In the midst of the Napoleonic wars, another battle rages. The Duke of Somerset is soon to die, but he’s not about to give up control of his family. He changes his will, forcing his son and heir John to remain under the authority of a man dissipated by alcohol and perversion, Lord Bartholomew, the Duke’s brother.
When Bartholomew makes threats against the young woman John is supposed to marry and then challenges the betrothal, John take steps to protect Kitty. He forbids her from visiting the estate without her mother or father in attendance. He then assures her father, Earl Raeburn, that he intends to marry Kitty in three years, when he reaches his majority and takes control of the estate.
Uncle Bartholomew responds to this interference more violently than John anticipated. After two attacks against John’s life, his mother decides it’s no longer for safe for John to live on the estate. In the dead of night, they visit the gypsies, who have come to help with the harvest. After offering them a healthy bribe, they agree to flee the area, sheltering John in their caravan.
John hopes the letter he’s left Kitty will sufficiently explain the situation, but it doesn’t come close to meeting her romantic requirements of a love letter.
The three years pass much too slowly. John doesn’t belong with the gypsies, and they never let him forget it. He misses his mother and Kitty, the only two people who ever showed him acceptance or affection.
He’s finally ready to return to his estates, when he receives a visit from someone high in his majesty’s government. The whole world is at war with Napoleon, but someone from the gypsy caravan is supposedly offering vital information to the enemy. If John wishes to save the gypsies, he’ll have to prove their innocence. This means acting as a spy for the British government, something no gentleman duke would consider. When he doesn’t return at the appointed time, it could also mean the end of his betrothal to Kitty.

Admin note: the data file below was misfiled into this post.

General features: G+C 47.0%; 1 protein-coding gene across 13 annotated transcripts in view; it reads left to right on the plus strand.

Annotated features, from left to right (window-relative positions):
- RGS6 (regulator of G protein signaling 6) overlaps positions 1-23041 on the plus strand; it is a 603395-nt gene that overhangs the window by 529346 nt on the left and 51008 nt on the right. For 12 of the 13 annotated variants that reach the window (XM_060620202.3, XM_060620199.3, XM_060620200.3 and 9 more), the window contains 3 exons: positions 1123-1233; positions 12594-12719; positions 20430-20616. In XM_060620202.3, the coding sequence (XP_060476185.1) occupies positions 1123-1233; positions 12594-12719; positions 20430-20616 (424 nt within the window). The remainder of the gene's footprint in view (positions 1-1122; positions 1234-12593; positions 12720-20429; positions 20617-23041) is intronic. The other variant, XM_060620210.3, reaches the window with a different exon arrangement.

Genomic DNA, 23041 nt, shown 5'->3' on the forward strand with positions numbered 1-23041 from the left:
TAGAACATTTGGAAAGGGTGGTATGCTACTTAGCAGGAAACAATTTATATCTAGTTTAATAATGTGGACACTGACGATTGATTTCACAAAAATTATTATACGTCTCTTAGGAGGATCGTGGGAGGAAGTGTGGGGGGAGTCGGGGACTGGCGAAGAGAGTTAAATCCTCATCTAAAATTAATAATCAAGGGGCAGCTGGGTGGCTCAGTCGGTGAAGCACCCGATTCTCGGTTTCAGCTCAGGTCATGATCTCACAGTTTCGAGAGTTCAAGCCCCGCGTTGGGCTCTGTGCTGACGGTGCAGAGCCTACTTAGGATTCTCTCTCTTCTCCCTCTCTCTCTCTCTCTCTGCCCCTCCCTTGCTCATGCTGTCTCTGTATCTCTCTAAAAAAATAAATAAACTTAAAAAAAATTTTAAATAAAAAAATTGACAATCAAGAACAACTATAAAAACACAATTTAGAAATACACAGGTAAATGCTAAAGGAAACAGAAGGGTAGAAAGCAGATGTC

John is almost ready to reveal the guilty parties, when he receives word that Kitty has decided to launch a Season in London. With his bride available on the Marriage Mart, John is convinced he can no longer wait to return to acceptable society. At the first big costume party, John attends dressed as a gypsy and falls instantly in love with his own fiancee. Knowing Kitty’s desire for all things romantic, he begins a careful onslought of her heart. Capturing her attention is easy, following through with the wooing whilst managing a career as a spy is not. If John isn’t careful, he could lose alot more than his estates. He could lose Kitty and his life.
Being a Gypsy Duke isn’t easy with the threat of treason hanging over your head.
In my opinion a novel isn’t a regency novel just because of its time period. It all comes down to the ‘feel’ of the novel, and this book had it. Not once, as I read this novel did I feel like it wasn’t a regency. A great regency deals with class issues, ton parties, and romance. This book had it all. Initially, when I read the premise of the book, I thought to myself that it had a lot going on. But I was so surprised to see how Ms. Mires took a situation that I never would have considered in a regency and made it work. John was a good hero. You could see how the pressures of his situation forced him to make the decisions that he made. I will say, when he finally pursued Kitty, it was sweet in a corny kind of way that left me smiling. Kitty. I really liked her. She was spunky and fun without stepping out of her historical era. There was one moment where I was worried that she would let me down, but she fixed it. She was hands down, my favorite character to read. I enjoyed all the secondary characters and I found myself wanting to know more about the gypsies (ahem, especially in regards to a big reveal). There were a couple of regency nuances that I wasn’t sure were 100% correct, but these never bothered the story. Spiritually, I found it a bit odd that Kitty would marry John not aware of his lack of faith (though, perhaps, realistic), but I loved how she prayed all the time and let her faith rest in God and not in man. I also liked the slow way John became a believer. It had a real touch of reality to it. Great novel, especially if you love this era.
** I was asked to read this from the author, my opinion was not affected in any way.**
Romantic scale: 9